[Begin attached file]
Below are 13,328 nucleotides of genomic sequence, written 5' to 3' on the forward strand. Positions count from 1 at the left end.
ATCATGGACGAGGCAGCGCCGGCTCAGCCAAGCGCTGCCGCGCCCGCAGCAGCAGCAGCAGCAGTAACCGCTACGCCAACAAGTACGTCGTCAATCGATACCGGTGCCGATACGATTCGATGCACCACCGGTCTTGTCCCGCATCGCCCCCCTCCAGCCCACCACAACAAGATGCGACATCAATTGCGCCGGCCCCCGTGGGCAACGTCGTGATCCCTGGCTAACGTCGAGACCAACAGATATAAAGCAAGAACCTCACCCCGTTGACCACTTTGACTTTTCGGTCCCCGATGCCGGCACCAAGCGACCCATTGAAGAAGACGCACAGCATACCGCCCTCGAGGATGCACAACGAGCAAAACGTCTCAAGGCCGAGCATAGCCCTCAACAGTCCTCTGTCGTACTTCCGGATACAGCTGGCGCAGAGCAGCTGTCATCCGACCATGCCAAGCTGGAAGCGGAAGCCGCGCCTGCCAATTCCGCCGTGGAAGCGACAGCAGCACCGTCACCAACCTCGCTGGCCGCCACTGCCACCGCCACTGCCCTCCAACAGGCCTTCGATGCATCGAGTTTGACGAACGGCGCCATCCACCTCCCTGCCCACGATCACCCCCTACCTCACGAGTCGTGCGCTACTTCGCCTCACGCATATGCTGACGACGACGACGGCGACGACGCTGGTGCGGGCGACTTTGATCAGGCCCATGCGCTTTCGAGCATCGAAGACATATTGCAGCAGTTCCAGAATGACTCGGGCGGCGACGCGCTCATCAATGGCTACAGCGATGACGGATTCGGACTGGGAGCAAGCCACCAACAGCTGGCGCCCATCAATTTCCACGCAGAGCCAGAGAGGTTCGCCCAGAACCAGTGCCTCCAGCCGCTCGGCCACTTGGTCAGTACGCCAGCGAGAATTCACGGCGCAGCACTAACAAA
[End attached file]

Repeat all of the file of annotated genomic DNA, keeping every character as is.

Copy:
Below are 13,328 nucleotides of genomic sequence, written 5' to 3' on the forward strand. Positions count from 1 at the left end.
ATCATGGACGAGGCAGCGCCGGCTCAGCCAAGCGCTGCCGCGCCCGCAGCAGCAGCAGCAGCAGTAACCGCTACGCCAACAAGTACGTCGTCAATCGATACCGGTGCCGATACGATTCGATGCACCACCGGTCTTGTCCCGCATCGCCCCCCTCCAGCCCACCACAACAAGATGCGACATCAATTGCGCCGGCCCCCGTGGGCAACGTCGTGATCCCTGGCTAACGTCGAGACCAACAGATATAAAGCAAGAACCTCACCCCGTTGACCACTTTGACTTTTCGGTCCCCGATGCCGGCACCAAGCGACCCATTGAAGAAGACGCACAGCATACCGCCCTCGAGGATGCACAACGAGCAAAACGTCTCAAGGCCGAGCATAGCCCTCAACAGTCCTCTGTCGTACTTCCGGATACAGCTGGCGCAGAGCAGCTGTCATCCGACCATGCCAAGCTGGAAGCGGAAGCCGCGCCTGCCAATTCCGCCGTGGAAGCGACAGCAGCACCGTCACCAACCTCGCTGGCCGCCACTGCCACCGCCACTGCCCTCCAACAGGCCTTCGATGCATCGAGTTTGACGAACGGCGCCATCCACCTCCCTGCCCACGATCACCCCCTACCTCACGAGTCGTGCGCTACTTCGCCTCACGCATATGCTGACGACGACGACGGCGACGACGCTGGTGCGGGCGACTTTGATCAGGCCCATGCGCTTTCGAGCATCGAAGACATATTGCAGCAGTTCCAGAATGACTCGGGCGGCGACGCGCTCATCAATGGCTACAGCGATGACGGATTCGGACTGGGAGCAAGCCACCAACAGCTGGCGCCCATCAATTTCCACGCAGAGCCAGAGAGGTTCGCCCAGAACCAGTGCCTCCAGCCGCTCGGCCACTTGGTCAGTACGCCAGCGAGAATTCACGGCGCAGCACTAACAAA